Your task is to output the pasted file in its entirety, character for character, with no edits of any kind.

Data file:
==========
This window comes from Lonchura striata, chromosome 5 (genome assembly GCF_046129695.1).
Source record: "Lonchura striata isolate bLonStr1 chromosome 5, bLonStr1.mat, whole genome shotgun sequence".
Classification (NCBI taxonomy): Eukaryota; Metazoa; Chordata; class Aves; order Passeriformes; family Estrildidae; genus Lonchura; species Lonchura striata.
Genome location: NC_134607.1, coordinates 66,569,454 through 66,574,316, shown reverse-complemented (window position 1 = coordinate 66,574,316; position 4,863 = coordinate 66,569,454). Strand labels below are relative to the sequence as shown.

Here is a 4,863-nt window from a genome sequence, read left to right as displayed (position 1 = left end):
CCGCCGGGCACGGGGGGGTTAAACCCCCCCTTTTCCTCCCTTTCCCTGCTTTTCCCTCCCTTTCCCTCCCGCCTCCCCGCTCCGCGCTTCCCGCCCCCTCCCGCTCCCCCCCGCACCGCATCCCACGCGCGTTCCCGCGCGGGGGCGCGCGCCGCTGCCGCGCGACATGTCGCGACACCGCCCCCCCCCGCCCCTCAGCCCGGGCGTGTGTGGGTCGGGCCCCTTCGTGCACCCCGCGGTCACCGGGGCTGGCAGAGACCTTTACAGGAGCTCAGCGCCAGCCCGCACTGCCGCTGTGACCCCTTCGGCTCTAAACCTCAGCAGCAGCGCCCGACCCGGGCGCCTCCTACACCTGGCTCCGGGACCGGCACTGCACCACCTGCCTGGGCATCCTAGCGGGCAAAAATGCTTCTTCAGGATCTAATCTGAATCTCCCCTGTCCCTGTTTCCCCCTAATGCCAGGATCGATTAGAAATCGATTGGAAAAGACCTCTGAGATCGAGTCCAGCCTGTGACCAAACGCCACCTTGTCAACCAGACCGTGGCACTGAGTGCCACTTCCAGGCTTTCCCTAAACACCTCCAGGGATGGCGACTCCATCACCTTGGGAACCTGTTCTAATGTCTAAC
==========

This window comes from Lonchura striata, chromosome 5 (genome assembly GCF_046129695.1).
Source record: "Lonchura striata isolate bLonStr1 chromosome 5, bLonStr1.mat, whole genome shotgun sequence".
Classification (NCBI taxonomy): Eukaryota; Metazoa; Chordata; class Aves; order Passeriformes; family Estrildidae; genus Lonchura; species Lonchura striata.
Genome location: NC_134607.1, coordinates 66,569,454 through 66,574,316, shown reverse-complemented (window position 1 = coordinate 66,574,316; position 4,863 = coordinate 66,569,454). Strand labels below are relative to the sequence as shown.

Here is a 4,863-nt window from a genome sequence, read left to right as displayed (position 1 = left end):
CCGCCGGGCACGGGGGGGTTAAACCCCCCCTTTTCCTCCCTTTCCCTGCTTTTCCCTCCCTTTCCCTCCCGCCTCCCCGCTCCGCGCTTCCCGCCCCCTCCCGCTCCCCCCCGCACCGCATCCCACGCGCGTTCCCGCGCGGGGGCGCGCGCCGCTGCCGCGCGACATGTCGCGACACCGCCCCCCCCCGCCCCTCAGCCCGGGCGTGTGTGGGTCGGGCCCCTTCGTGCACCCCGCGGTCACCGGGGCTGGCAGAGACCTTTACAGGAGCTCAGCGCCAGCCCGCACTGCCGCTGTGACCCCTTCGGCTCTAAACCTCAGCAGCAGCGCCCGACCCGGGCGCCTCCTACACCTGGCTCCGGGACCGGCACTGCACCACCTGCCTGGGCATCCTAGCGGGCAAAAATGCTTCTTCAGGATCTAATCTGAATCTCCCCTGTCCCTGTTTCCCCCTAATGCCAGGATCGATTAGAAATCGATTGGAAAAGACCTCTGAGATCGAGTCCAGCCTGTGACCAAACGCCACCTTGTCAACCAGACCGTGGCACTGAGTGCCACTTCCAGGCTTTCCCTAAACACCTCCAGGGATGGCGACTCCATCACCTTGGGAACCTGTTCTAATGTCTAAC